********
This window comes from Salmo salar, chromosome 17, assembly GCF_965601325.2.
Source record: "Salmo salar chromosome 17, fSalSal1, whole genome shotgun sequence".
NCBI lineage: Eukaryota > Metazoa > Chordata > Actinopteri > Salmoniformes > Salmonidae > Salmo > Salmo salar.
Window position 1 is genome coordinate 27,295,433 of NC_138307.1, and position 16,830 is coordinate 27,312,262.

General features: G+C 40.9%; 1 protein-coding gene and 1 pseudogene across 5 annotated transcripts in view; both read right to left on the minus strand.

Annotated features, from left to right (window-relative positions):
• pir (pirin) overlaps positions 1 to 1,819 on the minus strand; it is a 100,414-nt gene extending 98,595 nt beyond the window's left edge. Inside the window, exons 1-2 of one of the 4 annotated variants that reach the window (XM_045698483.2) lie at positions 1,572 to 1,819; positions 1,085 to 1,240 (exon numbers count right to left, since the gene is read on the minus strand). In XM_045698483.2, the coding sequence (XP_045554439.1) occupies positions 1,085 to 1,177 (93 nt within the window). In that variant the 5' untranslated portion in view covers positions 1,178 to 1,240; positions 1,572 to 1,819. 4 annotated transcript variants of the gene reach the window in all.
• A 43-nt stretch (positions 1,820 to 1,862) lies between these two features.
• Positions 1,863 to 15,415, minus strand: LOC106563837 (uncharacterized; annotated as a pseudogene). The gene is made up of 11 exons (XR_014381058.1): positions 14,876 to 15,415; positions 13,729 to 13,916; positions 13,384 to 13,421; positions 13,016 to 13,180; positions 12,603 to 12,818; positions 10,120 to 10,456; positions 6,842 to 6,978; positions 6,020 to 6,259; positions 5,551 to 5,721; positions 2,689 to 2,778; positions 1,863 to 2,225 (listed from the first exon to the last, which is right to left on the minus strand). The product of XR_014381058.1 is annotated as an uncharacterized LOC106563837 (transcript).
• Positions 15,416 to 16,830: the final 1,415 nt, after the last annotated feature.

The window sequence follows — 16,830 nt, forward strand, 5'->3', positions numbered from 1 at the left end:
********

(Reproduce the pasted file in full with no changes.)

This window comes from Salmo salar, chromosome 17, assembly GCF_965601325.2.
Source record: "Salmo salar chromosome 17, fSalSal1, whole genome shotgun sequence".
NCBI lineage: Eukaryota > Metazoa > Chordata > Actinopteri > Salmoniformes > Salmonidae > Salmo > Salmo salar.
Window position 1 is genome coordinate 27,295,433 of NC_138307.1, and position 16,830 is coordinate 27,312,262.

General features: G+C 40.9%; 1 protein-coding gene and 1 pseudogene across 5 annotated transcripts in view; both read right to left on the minus strand.

Annotated features, from left to right (window-relative positions):
• pir (pirin) overlaps positions 1 to 1,819 on the minus strand; it is a 100,414-nt gene extending 98,595 nt beyond the window's left edge. Inside the window, exons 1-2 of one of the 4 annotated variants that reach the window (XM_045698483.2) lie at positions 1,572 to 1,819; positions 1,085 to 1,240 (exon numbers count right to left, since the gene is read on the minus strand). In XM_045698483.2, the coding sequence (XP_045554439.1) occupies positions 1,085 to 1,177 (93 nt within the window). In that variant the 5' untranslated portion in view covers positions 1,178 to 1,240; positions 1,572 to 1,819. 4 annotated transcript variants of the gene reach the window in all.
• A 43-nt stretch (positions 1,820 to 1,862) lies between these two features.
• Positions 1,863 to 15,415, minus strand: LOC106563837 (uncharacterized; annotated as a pseudogene). The gene is made up of 11 exons (XR_014381058.1): positions 14,876 to 15,415; positions 13,729 to 13,916; positions 13,384 to 13,421; positions 13,016 to 13,180; positions 12,603 to 12,818; positions 10,120 to 10,456; positions 6,842 to 6,978; positions 6,020 to 6,259; positions 5,551 to 5,721; positions 2,689 to 2,778; positions 1,863 to 2,225 (listed from the first exon to the last, which is right to left on the minus strand). The product of XR_014381058.1 is annotated as an uncharacterized LOC106563837 (transcript).
• Positions 15,416 to 16,830: the final 1,415 nt, after the last annotated feature.

The window sequence follows — 16,830 nt, forward strand, 5'->3', positions numbered from 1 at the left end: